Feedzai develops fraud apps for Shopify, Big Commerce platforms
San Mateo, Calif. – Feedzai, a data science company that uses real-time, machine-based learning to analyze Big Data to prevent fraud, has developed e-commerce apps for the Shopify and Big Commerce platforms. The Feedzai apps on Shopify and Big Commerce provide online retailers with real-time information to determine the legitimacy of an order.
Users of the app see transactions flagged for suspected fraud. Retailers can then dive deeper to see a list of reasons to block or allow the transaction, allowing them to decide which transactions to accept or decline. Retailers have access to the same bank-grade risk engine used by payment networks and financial institutions.
The new Feedzai apps feature behavioral analysis, IP geo-location, device ID recognition, and disposable emails, among other criteria, to determine the risk associated with each sales order. A simple user interface scores each order in real-time and provides a list of human-friendly reasons to block or allow a transaction, helping retailers to decide to accept or reject an order.
In addition, street-level maps show the location of the IP address from which the transaction was created, which is cross-checked with the shipping address. Email reports detail the transaction summary for a set time period (day, week, etc.). Users can get up and running by installing the Feedzai app.
Former president of ESPN joins Under Armour board
Baltimore — Under Armour announced that George W. Bodenheimer, former president of sports network and entertainment company ESPN has joined the company's board of directors.
Bodenheimer is an ESPN and cable industry pioneer, having served as the company's longest-tenured President from 1998 to 2012, during which time he led an unprecedented period of global growth. He most recently served as executive chairman of ESPN, before retiring from the company in May 2014.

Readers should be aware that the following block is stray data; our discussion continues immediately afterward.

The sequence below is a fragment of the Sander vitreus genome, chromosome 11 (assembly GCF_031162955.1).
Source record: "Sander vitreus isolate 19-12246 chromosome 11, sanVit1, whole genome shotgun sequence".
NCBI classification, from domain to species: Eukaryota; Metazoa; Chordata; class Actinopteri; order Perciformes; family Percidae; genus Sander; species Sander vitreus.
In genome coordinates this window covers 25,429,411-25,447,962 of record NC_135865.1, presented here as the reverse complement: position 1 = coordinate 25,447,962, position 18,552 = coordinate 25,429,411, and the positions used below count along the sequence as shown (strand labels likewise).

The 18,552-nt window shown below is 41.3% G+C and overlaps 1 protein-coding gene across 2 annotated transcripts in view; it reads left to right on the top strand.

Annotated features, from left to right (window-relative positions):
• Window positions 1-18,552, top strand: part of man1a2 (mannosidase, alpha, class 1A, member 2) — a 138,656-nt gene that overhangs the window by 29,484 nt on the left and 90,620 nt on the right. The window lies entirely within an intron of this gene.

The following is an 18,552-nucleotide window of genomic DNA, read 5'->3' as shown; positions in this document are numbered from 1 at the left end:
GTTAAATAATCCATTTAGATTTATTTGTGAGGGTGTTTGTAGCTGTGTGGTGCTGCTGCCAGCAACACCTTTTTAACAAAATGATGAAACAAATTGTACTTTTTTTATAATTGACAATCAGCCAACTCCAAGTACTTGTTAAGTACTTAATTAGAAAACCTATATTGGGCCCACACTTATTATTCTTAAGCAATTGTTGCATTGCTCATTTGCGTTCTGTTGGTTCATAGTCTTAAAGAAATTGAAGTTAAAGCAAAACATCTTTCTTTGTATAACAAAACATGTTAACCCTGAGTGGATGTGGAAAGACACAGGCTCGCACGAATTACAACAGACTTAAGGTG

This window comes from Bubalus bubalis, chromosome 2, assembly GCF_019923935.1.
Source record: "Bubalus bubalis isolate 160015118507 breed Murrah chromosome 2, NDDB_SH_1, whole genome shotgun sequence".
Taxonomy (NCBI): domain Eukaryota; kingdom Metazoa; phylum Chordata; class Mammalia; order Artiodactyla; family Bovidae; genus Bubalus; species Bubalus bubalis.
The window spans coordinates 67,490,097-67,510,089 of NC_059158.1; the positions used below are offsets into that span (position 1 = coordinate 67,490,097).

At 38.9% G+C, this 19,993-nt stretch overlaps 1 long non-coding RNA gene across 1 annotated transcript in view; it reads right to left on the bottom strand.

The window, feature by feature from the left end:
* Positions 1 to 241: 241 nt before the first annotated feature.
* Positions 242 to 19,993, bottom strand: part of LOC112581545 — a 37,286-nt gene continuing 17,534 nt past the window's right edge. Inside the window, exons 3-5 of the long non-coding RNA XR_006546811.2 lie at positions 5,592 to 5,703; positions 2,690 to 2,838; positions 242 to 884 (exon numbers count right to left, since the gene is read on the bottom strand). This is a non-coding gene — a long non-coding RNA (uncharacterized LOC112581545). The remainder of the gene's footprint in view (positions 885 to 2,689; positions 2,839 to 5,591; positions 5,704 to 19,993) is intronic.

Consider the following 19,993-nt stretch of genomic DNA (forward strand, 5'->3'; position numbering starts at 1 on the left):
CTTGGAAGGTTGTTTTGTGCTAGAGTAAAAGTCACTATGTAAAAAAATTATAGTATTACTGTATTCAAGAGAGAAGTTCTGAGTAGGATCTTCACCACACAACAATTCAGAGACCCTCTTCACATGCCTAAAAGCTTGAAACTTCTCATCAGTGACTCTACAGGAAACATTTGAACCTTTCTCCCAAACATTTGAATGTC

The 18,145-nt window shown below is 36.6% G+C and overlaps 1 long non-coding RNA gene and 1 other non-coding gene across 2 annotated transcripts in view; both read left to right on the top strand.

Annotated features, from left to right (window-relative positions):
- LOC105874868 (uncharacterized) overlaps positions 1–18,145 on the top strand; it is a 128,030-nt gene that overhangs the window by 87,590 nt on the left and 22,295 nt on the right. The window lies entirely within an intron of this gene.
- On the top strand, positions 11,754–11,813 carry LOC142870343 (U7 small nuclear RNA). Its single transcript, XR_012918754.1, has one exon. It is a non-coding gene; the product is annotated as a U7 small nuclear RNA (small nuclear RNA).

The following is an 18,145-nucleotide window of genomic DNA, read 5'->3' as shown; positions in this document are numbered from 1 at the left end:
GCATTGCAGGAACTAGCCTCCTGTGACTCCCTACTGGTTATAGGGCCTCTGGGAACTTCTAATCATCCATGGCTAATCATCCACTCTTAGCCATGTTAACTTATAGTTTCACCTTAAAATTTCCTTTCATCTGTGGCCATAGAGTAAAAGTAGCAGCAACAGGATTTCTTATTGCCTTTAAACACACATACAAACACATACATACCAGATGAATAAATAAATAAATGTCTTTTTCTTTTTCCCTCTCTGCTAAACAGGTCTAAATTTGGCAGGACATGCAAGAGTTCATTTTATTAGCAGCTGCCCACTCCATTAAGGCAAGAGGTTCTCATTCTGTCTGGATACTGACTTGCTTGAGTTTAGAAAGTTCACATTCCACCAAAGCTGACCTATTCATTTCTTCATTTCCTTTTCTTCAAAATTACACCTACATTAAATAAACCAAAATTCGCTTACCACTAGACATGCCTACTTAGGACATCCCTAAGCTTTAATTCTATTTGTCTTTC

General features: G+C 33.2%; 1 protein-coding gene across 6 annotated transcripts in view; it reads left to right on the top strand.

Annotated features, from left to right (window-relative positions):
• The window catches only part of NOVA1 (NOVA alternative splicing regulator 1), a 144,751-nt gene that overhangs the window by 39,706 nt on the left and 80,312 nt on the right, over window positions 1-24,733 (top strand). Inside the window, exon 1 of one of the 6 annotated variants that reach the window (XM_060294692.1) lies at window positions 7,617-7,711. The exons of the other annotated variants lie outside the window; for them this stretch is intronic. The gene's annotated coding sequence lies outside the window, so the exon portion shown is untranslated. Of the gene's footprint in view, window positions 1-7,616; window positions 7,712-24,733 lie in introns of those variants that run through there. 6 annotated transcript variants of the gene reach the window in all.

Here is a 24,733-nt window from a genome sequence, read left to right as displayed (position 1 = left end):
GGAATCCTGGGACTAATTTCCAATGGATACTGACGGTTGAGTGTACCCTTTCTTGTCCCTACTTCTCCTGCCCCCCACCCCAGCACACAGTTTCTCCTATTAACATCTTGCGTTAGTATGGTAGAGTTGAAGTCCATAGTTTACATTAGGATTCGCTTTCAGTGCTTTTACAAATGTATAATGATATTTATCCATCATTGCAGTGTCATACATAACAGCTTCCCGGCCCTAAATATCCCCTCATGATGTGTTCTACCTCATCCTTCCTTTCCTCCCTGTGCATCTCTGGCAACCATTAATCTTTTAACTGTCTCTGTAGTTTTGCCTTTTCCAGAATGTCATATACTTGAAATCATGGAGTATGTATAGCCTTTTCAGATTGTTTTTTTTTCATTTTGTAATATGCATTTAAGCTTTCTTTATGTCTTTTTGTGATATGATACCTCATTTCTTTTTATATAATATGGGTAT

Target issues preliminary Q2 update
Just a few days after naming a new CEO, Target issued a preliminary update on its second-quarter expenses related, in part, to the December 2013 data breach.
The company’s financial results are expected to include gross expenses of $148 million, partially offset by a $38 million insurance receivable, related to the breach. These expenses include an increase to the accrual for estimated probable losses for what the company believes to be the vast majority of actual and potential breach-related claims, including claims by payment card networks.
“Since the data breach last December, we have been focused on providing clarity on the company’s estimated financial exposure to breach-related claims,” said John Mulligan, interim president and CEO, CFO. “With the benefit of additional information, we believe that today is an appropriate time to provide greater clarity on this topic.”
The environment in the U.S. and Canada continues to be challenging for Target. Mulligan added that results aren’t yet where they need to be, but was optimistic about the company’s progress, particularly in its efforts to drive U.S. traffic and sales, improve its Canadian operations and advance its digital transformation.
“With last week’s announcement that the board has chosen Brian Cornell as Target’s next chairman and CEO, we are excited to welcome Brian to the team and committed to working together to accelerate Target’s transformation and become a leading omnichannel retailer,” Mulligan said.
The company now anticipates its second quarter 2014 adjusted earnings per share (EPS) will be within a range around $0.78, compared with prior guidance of $0.85 to $1.00 per share, reflecting flat comparable sales in its U.S. segment, with lower-than-expected EBITDA margin driven by promotional markdowns, as guests continue to spend cautiously and focus on value in the current environment; as well as softer-than-expected sales in its Canadian segment, combined with the impact of continued investments to clear excess inventory.
The company will provide complete second-quarter results August 20.